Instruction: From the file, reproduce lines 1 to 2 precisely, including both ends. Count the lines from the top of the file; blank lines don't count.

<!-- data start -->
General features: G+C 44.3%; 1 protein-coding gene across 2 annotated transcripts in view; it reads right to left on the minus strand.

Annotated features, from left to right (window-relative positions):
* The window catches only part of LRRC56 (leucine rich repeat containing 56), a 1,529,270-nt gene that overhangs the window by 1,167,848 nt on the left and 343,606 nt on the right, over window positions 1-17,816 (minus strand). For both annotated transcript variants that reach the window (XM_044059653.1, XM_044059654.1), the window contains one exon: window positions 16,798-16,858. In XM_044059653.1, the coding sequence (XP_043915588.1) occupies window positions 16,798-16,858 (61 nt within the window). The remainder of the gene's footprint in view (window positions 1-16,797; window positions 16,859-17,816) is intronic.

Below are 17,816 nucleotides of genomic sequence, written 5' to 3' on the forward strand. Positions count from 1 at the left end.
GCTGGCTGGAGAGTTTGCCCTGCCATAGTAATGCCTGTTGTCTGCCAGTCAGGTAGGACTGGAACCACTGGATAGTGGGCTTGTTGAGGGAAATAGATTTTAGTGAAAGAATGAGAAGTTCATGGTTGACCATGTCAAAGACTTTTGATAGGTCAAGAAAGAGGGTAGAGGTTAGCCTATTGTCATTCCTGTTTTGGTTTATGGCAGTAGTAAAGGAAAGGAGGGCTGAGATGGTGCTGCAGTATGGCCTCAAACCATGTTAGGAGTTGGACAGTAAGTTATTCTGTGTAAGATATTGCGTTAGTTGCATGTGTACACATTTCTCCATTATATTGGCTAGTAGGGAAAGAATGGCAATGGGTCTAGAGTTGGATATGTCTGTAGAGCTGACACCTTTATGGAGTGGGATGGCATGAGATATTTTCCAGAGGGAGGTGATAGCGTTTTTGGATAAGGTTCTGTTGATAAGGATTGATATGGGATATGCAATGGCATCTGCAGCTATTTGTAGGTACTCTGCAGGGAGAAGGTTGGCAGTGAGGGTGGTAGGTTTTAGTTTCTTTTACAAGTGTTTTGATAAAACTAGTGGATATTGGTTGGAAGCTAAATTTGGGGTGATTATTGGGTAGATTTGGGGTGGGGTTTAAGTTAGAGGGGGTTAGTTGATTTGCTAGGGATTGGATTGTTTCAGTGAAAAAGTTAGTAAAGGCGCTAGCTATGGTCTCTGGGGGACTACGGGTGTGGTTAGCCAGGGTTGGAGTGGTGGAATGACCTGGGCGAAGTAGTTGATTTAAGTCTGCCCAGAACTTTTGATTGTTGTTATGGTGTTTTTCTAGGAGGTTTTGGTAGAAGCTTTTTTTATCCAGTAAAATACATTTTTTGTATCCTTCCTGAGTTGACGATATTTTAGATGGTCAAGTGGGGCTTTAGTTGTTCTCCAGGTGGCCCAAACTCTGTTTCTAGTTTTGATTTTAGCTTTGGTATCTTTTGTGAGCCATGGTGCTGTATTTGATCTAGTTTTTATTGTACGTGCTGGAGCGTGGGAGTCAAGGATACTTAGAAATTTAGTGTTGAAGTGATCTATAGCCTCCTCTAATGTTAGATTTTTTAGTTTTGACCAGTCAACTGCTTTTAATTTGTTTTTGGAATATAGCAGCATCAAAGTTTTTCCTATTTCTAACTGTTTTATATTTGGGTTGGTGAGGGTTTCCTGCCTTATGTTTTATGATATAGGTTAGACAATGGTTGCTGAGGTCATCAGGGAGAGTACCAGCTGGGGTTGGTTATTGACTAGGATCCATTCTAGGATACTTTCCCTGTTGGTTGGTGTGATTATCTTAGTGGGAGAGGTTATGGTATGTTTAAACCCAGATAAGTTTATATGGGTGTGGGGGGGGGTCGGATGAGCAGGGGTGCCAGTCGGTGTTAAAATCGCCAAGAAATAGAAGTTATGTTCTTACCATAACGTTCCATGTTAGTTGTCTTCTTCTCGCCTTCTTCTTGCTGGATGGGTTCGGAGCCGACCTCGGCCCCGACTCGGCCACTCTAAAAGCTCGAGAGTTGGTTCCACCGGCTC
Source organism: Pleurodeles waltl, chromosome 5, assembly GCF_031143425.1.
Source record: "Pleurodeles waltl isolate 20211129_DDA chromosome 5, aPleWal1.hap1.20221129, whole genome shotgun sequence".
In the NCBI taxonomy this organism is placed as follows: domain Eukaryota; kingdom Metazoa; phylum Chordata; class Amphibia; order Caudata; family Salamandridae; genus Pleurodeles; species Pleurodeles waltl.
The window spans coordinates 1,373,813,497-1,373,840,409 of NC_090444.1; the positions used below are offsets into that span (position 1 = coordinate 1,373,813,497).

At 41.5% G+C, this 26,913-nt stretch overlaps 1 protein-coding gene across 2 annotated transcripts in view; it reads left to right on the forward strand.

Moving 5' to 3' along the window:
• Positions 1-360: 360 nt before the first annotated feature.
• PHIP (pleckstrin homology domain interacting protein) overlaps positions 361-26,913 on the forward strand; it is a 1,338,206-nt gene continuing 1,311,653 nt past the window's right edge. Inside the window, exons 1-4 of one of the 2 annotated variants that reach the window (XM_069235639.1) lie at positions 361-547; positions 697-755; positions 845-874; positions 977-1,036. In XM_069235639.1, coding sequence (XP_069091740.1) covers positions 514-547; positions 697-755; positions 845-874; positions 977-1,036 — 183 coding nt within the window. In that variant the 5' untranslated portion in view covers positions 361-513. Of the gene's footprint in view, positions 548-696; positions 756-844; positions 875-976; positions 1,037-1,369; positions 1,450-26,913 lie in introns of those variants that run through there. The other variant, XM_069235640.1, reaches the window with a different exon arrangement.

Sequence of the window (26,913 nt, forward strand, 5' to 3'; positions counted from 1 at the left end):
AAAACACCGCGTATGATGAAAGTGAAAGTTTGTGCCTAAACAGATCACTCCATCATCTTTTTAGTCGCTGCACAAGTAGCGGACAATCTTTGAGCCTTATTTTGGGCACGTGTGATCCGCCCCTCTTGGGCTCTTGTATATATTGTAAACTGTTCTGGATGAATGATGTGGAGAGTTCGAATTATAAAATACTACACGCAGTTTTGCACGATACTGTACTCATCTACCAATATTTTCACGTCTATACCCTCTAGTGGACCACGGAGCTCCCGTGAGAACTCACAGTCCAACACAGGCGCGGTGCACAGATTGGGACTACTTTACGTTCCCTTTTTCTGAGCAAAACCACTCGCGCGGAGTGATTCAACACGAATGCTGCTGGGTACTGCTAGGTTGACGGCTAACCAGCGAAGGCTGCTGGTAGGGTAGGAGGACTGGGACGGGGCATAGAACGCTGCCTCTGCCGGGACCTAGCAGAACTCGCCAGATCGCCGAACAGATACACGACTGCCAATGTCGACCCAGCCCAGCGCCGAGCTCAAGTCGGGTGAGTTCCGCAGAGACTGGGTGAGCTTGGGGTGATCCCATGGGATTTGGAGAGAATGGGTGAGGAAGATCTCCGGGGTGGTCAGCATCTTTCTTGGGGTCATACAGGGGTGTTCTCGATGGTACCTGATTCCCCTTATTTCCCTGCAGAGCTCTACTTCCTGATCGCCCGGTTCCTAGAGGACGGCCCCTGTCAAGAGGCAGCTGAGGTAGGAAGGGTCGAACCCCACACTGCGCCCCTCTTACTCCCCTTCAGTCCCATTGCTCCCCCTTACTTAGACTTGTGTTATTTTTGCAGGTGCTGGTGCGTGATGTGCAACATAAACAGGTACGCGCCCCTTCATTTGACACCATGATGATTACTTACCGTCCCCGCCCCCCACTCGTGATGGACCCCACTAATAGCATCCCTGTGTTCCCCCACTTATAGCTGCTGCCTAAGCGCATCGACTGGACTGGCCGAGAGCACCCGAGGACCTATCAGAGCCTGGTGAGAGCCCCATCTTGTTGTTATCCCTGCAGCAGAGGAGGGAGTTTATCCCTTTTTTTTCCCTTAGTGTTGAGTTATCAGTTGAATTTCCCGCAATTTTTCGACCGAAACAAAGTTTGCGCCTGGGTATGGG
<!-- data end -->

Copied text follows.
General features: G+C 44.3%; 1 protein-coding gene across 2 annotated transcripts in view; it reads right to left on the minus strand.

Annotated features, from left to right (window-relative positions):